The long-term trend is way up for the Chinese market, but it’s still quite vulnerable to short-term dips, and this ETF may be able to predict imminent collapse, says Vinny Catalano.
China seems to be on everyone’s mind. Even people who aren’t invested overseas watch China to see what is going on with their investments domestically. My guest today is Vinny Catalano who is going to talk to us about what is coming here with that country.
We’re hearing a lot about China, that it may be slowing down, and when they say slowing down it’s at 6% growth instead of 8% growth. What are your thoughts going forward here?
I’ll tell you what my concern with China is. It really centers on the infrastructure building that China has been doing over the last number of years.
A lot of that is centered toward creating cities after cities, and an Australian investigative team showed one particular city that you could have seen tumbleweed rolling through the city. It’s unoccupied, buildings empty and vacant, and they just keep on cranking them out and keep on cranking them out. That can not go on indefinitely.
You know what that sounds an awful lot like? That sounds a lot like the early days of the Internet. Where they were building the infrastructure, building the infrastructure, eventually we all needed it, and eventually it was a good thing, but between then and now you had that one deep valley, and I think China is vulnerable to something like that.
Or the housing bubble that we had here in Las Vegas.
That’s exactly right, exactly. The housing bubble is another perfect example: when you’ve got overbuilding in any area—and that’s what you’ve had in China. You had significant overbuilding, you don’t have enough sufficient domestic demand, consumer demand—you have an imbalanced economy.
When you then have an imbalanced economy that also has a lot of questionable issues in terms of accounting-related items, etc., how the Central Bank is operating versus the local banks…I mean it’s really quite a bit and it’s quite significant.
If you go to another country, like I went to Brazil last year, the culture of the country really matters a whole lot. You can’t understand it from afar. You really got to go there and put boots on the ground and really, really see it. That’s why I say that some of the reports that I’ve seen in regard to China, particularly that Australian television investigative report, that was quite insightful.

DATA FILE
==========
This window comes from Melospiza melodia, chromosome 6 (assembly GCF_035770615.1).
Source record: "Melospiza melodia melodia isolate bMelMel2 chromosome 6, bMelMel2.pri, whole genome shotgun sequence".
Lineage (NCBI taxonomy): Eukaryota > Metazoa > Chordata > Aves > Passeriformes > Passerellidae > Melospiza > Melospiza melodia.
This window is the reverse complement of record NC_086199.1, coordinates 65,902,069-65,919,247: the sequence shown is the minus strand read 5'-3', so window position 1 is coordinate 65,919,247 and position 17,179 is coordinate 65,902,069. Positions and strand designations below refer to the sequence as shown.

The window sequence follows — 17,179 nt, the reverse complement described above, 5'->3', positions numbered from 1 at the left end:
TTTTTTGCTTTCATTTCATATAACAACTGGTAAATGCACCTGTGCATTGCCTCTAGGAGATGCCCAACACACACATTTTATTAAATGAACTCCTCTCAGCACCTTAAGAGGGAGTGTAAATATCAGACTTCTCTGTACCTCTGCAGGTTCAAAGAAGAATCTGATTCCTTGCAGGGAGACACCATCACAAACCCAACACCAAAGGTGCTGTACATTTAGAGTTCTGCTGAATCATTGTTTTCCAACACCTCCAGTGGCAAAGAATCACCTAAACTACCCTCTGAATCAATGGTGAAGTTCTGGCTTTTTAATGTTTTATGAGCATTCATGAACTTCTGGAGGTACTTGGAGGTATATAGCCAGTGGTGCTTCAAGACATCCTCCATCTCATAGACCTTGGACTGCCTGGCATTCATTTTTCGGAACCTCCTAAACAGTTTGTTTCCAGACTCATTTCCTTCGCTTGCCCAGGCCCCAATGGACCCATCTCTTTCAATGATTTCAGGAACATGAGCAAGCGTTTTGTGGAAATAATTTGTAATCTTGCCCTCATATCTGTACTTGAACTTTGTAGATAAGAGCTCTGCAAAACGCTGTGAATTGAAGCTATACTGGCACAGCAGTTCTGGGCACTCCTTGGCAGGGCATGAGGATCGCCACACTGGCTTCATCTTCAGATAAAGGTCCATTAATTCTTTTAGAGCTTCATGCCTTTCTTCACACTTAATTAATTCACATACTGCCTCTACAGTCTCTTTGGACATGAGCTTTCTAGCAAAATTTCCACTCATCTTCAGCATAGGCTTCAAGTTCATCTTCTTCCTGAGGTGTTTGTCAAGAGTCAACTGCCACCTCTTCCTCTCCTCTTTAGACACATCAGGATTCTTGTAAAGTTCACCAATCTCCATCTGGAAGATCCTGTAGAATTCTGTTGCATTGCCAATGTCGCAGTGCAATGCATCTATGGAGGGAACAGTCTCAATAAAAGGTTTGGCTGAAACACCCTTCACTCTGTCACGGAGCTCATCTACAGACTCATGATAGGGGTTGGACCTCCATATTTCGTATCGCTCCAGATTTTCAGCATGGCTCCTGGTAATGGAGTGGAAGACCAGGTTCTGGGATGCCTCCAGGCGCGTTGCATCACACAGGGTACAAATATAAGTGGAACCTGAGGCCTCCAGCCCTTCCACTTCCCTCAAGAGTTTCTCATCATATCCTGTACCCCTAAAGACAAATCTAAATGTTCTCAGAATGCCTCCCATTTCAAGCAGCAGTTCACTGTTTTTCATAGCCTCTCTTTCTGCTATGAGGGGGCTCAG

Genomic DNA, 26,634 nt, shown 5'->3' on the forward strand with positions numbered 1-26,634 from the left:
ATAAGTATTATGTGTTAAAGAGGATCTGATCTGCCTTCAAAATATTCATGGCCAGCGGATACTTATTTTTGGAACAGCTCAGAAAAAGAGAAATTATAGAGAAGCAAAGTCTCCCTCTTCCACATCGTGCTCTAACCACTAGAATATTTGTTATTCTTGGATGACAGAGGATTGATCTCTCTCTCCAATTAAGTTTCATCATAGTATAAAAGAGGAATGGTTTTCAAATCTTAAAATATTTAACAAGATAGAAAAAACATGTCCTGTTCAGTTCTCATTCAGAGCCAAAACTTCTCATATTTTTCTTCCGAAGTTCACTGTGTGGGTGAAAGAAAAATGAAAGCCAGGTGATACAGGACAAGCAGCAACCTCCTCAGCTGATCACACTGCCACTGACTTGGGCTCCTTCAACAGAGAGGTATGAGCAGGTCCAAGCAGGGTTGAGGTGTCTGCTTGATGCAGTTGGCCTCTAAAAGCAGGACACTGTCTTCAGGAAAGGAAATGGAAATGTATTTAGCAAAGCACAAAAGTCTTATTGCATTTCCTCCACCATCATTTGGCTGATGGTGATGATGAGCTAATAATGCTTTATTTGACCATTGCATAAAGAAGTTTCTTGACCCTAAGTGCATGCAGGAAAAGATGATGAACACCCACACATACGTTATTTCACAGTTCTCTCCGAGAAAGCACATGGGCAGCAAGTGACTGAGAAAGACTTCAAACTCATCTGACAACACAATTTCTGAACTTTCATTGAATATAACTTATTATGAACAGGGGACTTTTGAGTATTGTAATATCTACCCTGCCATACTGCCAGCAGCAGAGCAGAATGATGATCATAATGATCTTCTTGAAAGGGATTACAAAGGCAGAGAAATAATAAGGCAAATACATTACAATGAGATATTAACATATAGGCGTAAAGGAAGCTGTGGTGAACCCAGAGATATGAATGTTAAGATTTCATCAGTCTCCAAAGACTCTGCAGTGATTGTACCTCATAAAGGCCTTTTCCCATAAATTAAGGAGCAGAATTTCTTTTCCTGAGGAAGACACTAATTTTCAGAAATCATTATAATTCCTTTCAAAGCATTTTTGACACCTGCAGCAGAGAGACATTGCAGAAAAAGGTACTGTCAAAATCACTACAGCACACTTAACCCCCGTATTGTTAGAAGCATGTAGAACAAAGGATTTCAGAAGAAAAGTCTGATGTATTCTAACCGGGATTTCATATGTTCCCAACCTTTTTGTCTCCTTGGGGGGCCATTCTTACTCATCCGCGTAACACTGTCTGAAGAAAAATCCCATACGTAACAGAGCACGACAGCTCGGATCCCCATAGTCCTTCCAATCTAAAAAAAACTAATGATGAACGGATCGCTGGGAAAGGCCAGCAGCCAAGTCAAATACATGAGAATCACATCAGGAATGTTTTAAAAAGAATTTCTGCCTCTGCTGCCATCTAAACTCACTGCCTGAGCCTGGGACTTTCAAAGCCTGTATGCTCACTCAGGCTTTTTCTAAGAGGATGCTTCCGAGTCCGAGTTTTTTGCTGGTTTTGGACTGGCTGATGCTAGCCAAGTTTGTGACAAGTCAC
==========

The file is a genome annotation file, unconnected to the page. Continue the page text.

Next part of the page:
And yet China can keep printing money to make this happen to continue building, so we know it is coming. How do we prepare for that? And time frame-wise, what are you thinking?
Sure. Well, again, the thing to do is be cautious about it. Be concerned, and understand that in a Black Swan environment, small things—things that seem seemingly insignificant, like in the real estate area…subprime mortgages, no big deal, just subprime mortgages—that was a manifestation of something much more significant.
Then take a look at the speed with which that came out and metastasized out through the entire system as a problem. If you see something occurring, it looks small and it looks insignificant, the thing you want to do is believe that it may be something that actually will develop very far out.
Now, if you want to follow one in the Chinese market, one that I would look at, it’s an ETF. It’s the Guggenheim China Real Estate ETF (TAO). Now, it hasn’t broken down, it’s gone kind of sideways, so it’s not in a bull market. It’s went up and now it’s been going sideways for awhile.
If that starts to break down and breaks to the downside, that can be an early warning sign from the markets that the real estate part of the Chinese economy might become very problematic going forward. That could be your early warning. You want a canary in the mine? There it is.